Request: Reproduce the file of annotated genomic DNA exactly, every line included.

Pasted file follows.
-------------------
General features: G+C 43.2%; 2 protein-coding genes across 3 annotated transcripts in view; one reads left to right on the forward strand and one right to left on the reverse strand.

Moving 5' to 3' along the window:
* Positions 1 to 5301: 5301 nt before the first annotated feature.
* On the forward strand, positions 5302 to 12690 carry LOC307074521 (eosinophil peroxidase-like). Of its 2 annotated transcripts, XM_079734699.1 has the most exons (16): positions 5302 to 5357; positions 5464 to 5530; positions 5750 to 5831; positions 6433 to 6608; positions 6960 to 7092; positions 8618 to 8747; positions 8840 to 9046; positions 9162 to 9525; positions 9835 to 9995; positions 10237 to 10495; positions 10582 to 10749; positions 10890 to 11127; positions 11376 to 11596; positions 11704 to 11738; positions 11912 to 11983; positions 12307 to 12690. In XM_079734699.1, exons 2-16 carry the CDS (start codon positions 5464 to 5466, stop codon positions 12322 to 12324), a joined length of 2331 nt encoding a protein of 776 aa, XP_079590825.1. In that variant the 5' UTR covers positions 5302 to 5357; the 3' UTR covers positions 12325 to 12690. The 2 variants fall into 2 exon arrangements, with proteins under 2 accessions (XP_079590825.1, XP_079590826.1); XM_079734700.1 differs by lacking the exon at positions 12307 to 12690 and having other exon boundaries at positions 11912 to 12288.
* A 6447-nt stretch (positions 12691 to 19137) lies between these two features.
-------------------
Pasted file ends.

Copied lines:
General features: G+C 43.2%; 2 protein-coding genes across 3 annotated transcripts in view; one reads left to right on the forward strand and one right to left on the reverse strand.

Moving 5' to 3' along the window:
* Positions 1 to 5301: 5301 nt before the first annotated feature.
* On the forward strand, positions 5302 to 12690 carry LOC307074521 (eosinophil peroxidase-like). Of its 2 annotated transcripts, XM_079734699.1 has the most exons (16): positions 5302 to 5357; positions 5464 to 5530; positions 5750 to 5831; positions 6433 to 6608; positions 6960 to 7092; positions 8618 to 8747; positions 8840 to 9046; positions 9162 to 9525; positions 9835 to 9995; positions 10237 to 10495; positions 10582 to 10749; positions 10890 to 11127; positions 11376 to 11596; positions 11704 to 11738; positions 11912 to 11983; positions 12307 to 12690. In XM_079734699.1, exons 2-16 carry the CDS (start codon positions 5464 to 5466, stop codon positions 12322 to 12324), a joined length of 2331 nt encoding a protein of 776 aa, XP_079590825.1. In that variant the 5' UTR covers positions 5302 to 5357; the 3' UTR covers positions 12325 to 12690. The 2 variants fall into 2 exon arrangements, with proteins under 2 accessions (XP_079590825.1, XP_079590826.1); XM_079734700.1 differs by lacking the exon at positions 12307 to 12690 and having other exon boundaries at positions 11912 to 12288.
* A 6447-nt stretch (positions 12691 to 19137) lies between these two features.